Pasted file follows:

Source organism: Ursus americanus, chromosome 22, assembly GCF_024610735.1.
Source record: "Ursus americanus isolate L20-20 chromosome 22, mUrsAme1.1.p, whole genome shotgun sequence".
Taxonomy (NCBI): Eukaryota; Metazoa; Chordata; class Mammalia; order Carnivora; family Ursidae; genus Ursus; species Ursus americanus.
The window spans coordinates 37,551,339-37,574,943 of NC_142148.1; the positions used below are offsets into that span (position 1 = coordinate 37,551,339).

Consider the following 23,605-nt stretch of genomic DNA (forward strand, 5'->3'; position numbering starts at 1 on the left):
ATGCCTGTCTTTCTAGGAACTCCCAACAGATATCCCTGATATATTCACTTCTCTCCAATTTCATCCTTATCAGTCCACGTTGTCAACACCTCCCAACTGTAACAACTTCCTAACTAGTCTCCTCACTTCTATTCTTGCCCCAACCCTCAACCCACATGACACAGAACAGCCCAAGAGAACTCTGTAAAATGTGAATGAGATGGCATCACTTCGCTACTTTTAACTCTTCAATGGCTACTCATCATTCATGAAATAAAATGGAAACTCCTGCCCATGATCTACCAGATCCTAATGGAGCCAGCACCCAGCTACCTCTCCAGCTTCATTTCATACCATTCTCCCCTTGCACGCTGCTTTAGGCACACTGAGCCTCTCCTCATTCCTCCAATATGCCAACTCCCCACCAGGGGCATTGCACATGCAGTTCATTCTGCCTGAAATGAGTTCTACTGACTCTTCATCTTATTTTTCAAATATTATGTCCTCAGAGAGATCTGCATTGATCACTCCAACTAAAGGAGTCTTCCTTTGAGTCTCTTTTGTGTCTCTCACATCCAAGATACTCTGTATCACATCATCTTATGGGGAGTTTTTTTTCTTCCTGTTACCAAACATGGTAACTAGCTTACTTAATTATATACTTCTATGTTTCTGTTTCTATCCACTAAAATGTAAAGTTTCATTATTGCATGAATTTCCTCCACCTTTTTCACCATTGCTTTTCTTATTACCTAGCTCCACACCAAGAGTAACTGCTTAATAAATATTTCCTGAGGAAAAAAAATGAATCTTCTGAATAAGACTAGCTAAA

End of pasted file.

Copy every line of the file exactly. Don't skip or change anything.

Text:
Source organism: Ursus americanus, chromosome 22, assembly GCF_024610735.1.
Source record: "Ursus americanus isolate L20-20 chromosome 22, mUrsAme1.1.p, whole genome shotgun sequence".
Taxonomy (NCBI): Eukaryota; Metazoa; Chordata; class Mammalia; order Carnivora; family Ursidae; genus Ursus; species Ursus americanus.
The window spans coordinates 37,551,339-37,574,943 of NC_142148.1; the positions used below are offsets into that span (position 1 = coordinate 37,551,339).

Consider the following 23,605-nt stretch of genomic DNA (forward strand, 5'->3'; position numbering starts at 1 on the left):
ATGCCTGTCTTTCTAGGAACTCCCAACAGATATCCCTGATATATTCACTTCTCTCCAATTTCATCCTTATCAGTCCACGTTGTCAACACCTCCCAACTGTAACAACTTCCTAACTAGTCTCCTCACTTCTATTCTTGCCCCAACCCTCAACCCACATGACACAGAACAGCCCAAGAGAACTCTGTAAAATGTGAATGAGATGGCATCACTTCGCTACTTTTAACTCTTCAATGGCTACTCATCATTCATGAAATAAAATGGAAACTCCTGCCCATGATCTACCAGATCCTAATGGAGCCAGCACCCAGCTACCTCTCCAGCTTCATTTCATACCATTCTCCCCTTGCACGCTGCTTTAGGCACACTGAGCCTCTCCTCATTCCTCCAATATGCCAACTCCCCACCAGGGGCATTGCACATGCAGTTCATTCTGCCTGAAATGAGTTCTACTGACTCTTCATCTTATTTTTCAAATATTATGTCCTCAGAGAGATCTGCATTGATCACTCCAACTAAAGGAGTCTTCCTTTGAGTCTCTTTTGTGTCTCTCACATCCAAGATACTCTGTATCACATCATCTTATGGGGAGTTTTTTTTCTTCCTGTTACCAAACATGGTAACTAGCTTACTTAATTATATACTTCTATGTTTCTGTTTCTATCCACTAAAATGTAAAGTTTCATTATTGCATGAATTTCCTCCACCTTTTTCACCATTGCTTTTCTTATTACCTAGCTCCACACCAAGAGTAACTGCTTAATAAATATTTCCTGAGGAAAAAAAATGAATCTTCTGAATAAGACTAGCTAAA